The question of quotas

Policy not wrong, but transparency lacking

For over a year, the faculty of engineering has faced allegations of discrimination towards international students.

These allegations stem from engineering’s goal to admit between 12 and 15 per cent international students each year. Once this quota has been met, academically qualified international students are denied admission in favour of domestic students with lower GPAs.

The oft-cited example is that in 2014, the last international student accepted into civil engineering had a GPA of 4.13, while the last domestic student accepted had a GPA of 2.94. Student groups held multiple protests on this issue, including one last year profiled in the Winnipeg Free Press.

Readers of that paper might remember that education reporter Nick Martin took a cynical tone. He noted that several students held signs reading “I have a 4.0 and I couldn’t get in.” But when he interviewed the students holding those signs, none were actually in that situation. On his blog, Nick Martin later quipped, “What part of ‘I’ is so hard to understand?”

I’m sympathetic to international students who were denied admission by engineering’s quota system. My paternal grandfather was subject to the Jewish quota when he applied to medicine at the University of Manitoba in the 1930s. It’s frustrating to be denied admission to a faculty based on a single, non-academic characteristic.

But the quota placed on international students is a different beast than the Jewish quota. The Jewish quota was based on the erroneous belief that certain ethnic groups would never be welcomed as physicians, and therefore it was pointless to provide them with a medical education. The rationale behind the international student quota is more substantiated than that.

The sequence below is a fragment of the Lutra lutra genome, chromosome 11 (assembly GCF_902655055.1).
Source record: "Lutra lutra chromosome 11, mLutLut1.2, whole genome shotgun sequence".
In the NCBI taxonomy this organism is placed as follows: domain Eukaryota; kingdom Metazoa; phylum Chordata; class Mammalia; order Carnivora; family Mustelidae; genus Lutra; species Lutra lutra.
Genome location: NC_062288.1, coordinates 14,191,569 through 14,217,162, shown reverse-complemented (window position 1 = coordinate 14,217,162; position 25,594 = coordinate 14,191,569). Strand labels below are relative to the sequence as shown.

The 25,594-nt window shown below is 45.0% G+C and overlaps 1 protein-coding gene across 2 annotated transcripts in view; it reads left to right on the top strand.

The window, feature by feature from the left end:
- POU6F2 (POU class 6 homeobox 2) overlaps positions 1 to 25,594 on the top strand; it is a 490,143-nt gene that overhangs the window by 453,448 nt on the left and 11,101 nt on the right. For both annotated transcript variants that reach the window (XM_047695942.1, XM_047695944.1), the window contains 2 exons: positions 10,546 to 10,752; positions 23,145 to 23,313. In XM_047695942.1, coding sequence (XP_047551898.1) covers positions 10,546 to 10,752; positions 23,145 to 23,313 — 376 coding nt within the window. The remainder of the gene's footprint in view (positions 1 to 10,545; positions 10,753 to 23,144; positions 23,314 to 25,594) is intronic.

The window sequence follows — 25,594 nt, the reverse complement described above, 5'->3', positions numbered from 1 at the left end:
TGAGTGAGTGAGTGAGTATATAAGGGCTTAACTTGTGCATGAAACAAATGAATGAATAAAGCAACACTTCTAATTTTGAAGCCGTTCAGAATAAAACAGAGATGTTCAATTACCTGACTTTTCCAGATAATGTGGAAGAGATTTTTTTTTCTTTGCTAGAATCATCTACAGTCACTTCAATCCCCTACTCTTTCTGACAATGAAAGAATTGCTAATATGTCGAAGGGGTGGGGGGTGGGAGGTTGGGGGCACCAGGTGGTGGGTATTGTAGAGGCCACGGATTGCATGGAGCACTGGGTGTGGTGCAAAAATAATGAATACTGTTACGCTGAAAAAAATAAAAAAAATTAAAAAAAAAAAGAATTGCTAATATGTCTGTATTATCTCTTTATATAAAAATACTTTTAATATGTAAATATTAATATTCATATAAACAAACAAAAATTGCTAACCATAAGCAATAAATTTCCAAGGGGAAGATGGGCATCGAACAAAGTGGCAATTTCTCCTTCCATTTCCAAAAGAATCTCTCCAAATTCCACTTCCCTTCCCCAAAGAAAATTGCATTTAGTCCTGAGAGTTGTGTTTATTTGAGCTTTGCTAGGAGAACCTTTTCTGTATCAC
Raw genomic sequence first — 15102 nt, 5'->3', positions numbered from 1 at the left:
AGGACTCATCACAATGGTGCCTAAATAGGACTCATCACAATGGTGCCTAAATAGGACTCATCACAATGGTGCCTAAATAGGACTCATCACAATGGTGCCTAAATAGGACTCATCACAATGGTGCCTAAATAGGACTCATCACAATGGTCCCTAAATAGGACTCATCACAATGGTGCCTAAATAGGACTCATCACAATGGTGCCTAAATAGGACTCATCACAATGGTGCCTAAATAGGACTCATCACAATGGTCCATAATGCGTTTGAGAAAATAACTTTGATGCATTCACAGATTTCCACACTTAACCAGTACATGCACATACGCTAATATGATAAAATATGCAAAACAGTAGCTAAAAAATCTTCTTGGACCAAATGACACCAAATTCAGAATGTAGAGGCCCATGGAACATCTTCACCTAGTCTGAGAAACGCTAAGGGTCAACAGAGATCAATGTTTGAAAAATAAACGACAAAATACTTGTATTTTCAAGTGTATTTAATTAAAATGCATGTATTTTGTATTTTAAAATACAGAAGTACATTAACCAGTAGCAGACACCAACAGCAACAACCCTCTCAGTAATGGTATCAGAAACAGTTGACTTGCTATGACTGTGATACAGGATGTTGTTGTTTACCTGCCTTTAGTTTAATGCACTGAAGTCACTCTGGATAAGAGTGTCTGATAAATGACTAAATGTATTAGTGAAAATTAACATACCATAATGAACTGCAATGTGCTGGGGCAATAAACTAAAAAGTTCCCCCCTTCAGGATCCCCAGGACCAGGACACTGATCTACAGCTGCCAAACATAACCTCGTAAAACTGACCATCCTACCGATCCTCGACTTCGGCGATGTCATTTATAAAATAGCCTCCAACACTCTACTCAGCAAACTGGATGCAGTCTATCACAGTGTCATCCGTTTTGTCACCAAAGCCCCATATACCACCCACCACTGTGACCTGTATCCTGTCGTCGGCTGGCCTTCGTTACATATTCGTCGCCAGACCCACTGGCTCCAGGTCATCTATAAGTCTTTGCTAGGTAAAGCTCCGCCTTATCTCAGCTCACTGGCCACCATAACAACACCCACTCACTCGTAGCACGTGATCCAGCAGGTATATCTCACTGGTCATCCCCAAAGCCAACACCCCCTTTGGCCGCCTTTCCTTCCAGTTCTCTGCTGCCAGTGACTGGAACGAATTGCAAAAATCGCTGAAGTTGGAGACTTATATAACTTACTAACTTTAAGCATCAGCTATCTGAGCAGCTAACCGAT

As the province’s most prominent public engineering school, the faculty of engineering has a social mandate to supply Manitoba with engineers. To accomplish this, the faculty limits admission of international students, who are more likely to leave the province after graduation than students from Manitoba. If the faculty of engineering gave into protesters’ demands and eliminated the international quota, the faculty would risk failing its social responsibility.

Protesters would never want a public institution to fail its social responsibility. The protesters’ frustration could be alleviated if engineering was more transparent about the rationale behind its admission policy. The faculty needs to publish and publicize the data on graduate retention. It needs to clearly show that students from Manitoba are more likely to stay in the province than international students are.

Students can, and will, protest against seemingly arbitrary quotas, but they can’t so easily protest against evidence-based admission policies.

More than just publishing the data, engineering needs to conduct ongoing studies to enhance its admission model. The faculty needs to find more characteristics than simply country of origin by which to evaluate an applicant’s likelihood of staying in Manitoba after graduation. With a sample size of over 300 students admitted each year, engineering can easily collect this data over several admission cycles.

The more the faculty of engineering studies and understands student retention, the more factors it can integrate into its admission model.

Deciding admission based on GPA and a single personal characteristic screams discrimination. Deciding admission based on GPA and multiple personal characteristics is deciding admission on individual merit, which is the opposite of discrimination.